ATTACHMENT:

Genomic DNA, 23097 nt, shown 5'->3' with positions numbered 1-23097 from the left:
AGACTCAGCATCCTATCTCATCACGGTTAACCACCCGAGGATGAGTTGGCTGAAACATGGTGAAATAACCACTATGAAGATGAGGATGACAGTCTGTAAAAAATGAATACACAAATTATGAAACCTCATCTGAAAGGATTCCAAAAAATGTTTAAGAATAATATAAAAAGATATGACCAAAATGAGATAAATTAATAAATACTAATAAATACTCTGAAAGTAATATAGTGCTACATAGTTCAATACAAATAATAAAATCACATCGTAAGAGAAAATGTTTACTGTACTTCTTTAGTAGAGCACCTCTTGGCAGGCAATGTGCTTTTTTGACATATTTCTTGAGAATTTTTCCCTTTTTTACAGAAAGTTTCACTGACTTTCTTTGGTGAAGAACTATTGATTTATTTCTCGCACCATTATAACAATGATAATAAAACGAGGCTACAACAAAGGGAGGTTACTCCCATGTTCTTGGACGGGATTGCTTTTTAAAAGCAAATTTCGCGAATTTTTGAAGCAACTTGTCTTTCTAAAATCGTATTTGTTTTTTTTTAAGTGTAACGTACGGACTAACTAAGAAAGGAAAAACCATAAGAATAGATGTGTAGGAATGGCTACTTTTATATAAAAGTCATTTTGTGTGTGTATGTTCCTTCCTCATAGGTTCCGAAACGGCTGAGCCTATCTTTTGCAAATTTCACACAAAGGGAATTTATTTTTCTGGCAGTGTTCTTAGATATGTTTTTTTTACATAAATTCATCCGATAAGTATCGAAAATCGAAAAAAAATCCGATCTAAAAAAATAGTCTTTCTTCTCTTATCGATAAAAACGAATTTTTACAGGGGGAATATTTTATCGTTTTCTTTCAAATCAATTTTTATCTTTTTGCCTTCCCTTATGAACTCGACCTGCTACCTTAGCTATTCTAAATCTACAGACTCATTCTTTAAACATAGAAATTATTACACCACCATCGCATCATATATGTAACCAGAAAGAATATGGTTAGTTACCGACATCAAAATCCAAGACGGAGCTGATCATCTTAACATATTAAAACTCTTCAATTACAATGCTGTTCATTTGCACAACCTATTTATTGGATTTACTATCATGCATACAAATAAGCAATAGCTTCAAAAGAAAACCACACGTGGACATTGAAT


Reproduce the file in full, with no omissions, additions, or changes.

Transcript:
Genomic DNA, 23097 nt, shown 5'->3' with positions numbered 1-23097 from the left:
AGACTCAGCATCCTATCTCATCACGGTTAACCACCCGAGGATGAGTTGGCTGAAACATGGTGAAATAACCACTATGAAGATGAGGATGACAGTCTGTAAAAAATGAATACACAAATTATGAAACCTCATCTGAAAGGATTCCAAAAAATGTTTAAGAATAATATAAAAAGATATGACCAAAATGAGATAAATTAATAAATACTAATAAATACTCTGAAAGTAATATAGTGCTACATAGTTCAATACAAATAATAAAATCACATCGTAAGAGAAAATGTTTACTGTACTTCTTTAGTAGAGCACCTCTTGGCAGGCAATGTGCTTTTTTGACATATTTCTTGAGAATTTTTCCCTTTTTTACAGAAAGTTTCACTGACTTTCTTTGGTGAAGAACTATTGATTTATTTCTCGCACCATTATAACAATGATAATAAAACGAGGCTACAACAAAGGGAGGTTACTCCCATGTTCTTGGACGGGATTGCTTTTTAAAAGCAAATTTCGCGAATTTTTGAAGCAACTTGTCTTTCTAAAATCGTATTTGTTTTTTTTTAAGTGTAACGTACGGACTAACTAAGAAAGGAAAAACCATAAGAATAGATGTGTAGGAATGGCTACTTTTATATAAAAGTCATTTTGTGTGTGTATGTTCCTTCCTCATAGGTTCCGAAACGGCTGAGCCTATCTTTTGCAAATTTCACACAAAGGGAATTTATTTTTCTGGCAGTGTTCTTAGATATGTTTTTTTTACATAAATTCATCCGATAAGTATCGAAAATCGAAAAAAAATCCGATCTAAAAAAATAGTCTTTCTTCTCTTATCGATAAAAACGAATTTTTACAGGGGGAATATTTTATCGTTTTCTTTCAAATCAATTTTTATCTTTTTGCCTTCCCTTATGAACTCGACCTGCTACCTTAGCTATTCTAAATCTACAGACTCATTCTTTAAACATAGAAATTATTACACCACCATCGCATCATATATGTAACCAGAAAGAATATGGTTAGTTACCGACATCAAAATCCAAGACGGAGCTGATCATCTTAACATATTAAAACTCTTCAATTACAATGCTGTTCATTTGCACAACCTATTTATTGGATTTACTATCATGCATACAAATAAGCAATAGCTTCAAAAGAAAACCACACGTGGACATTGAAT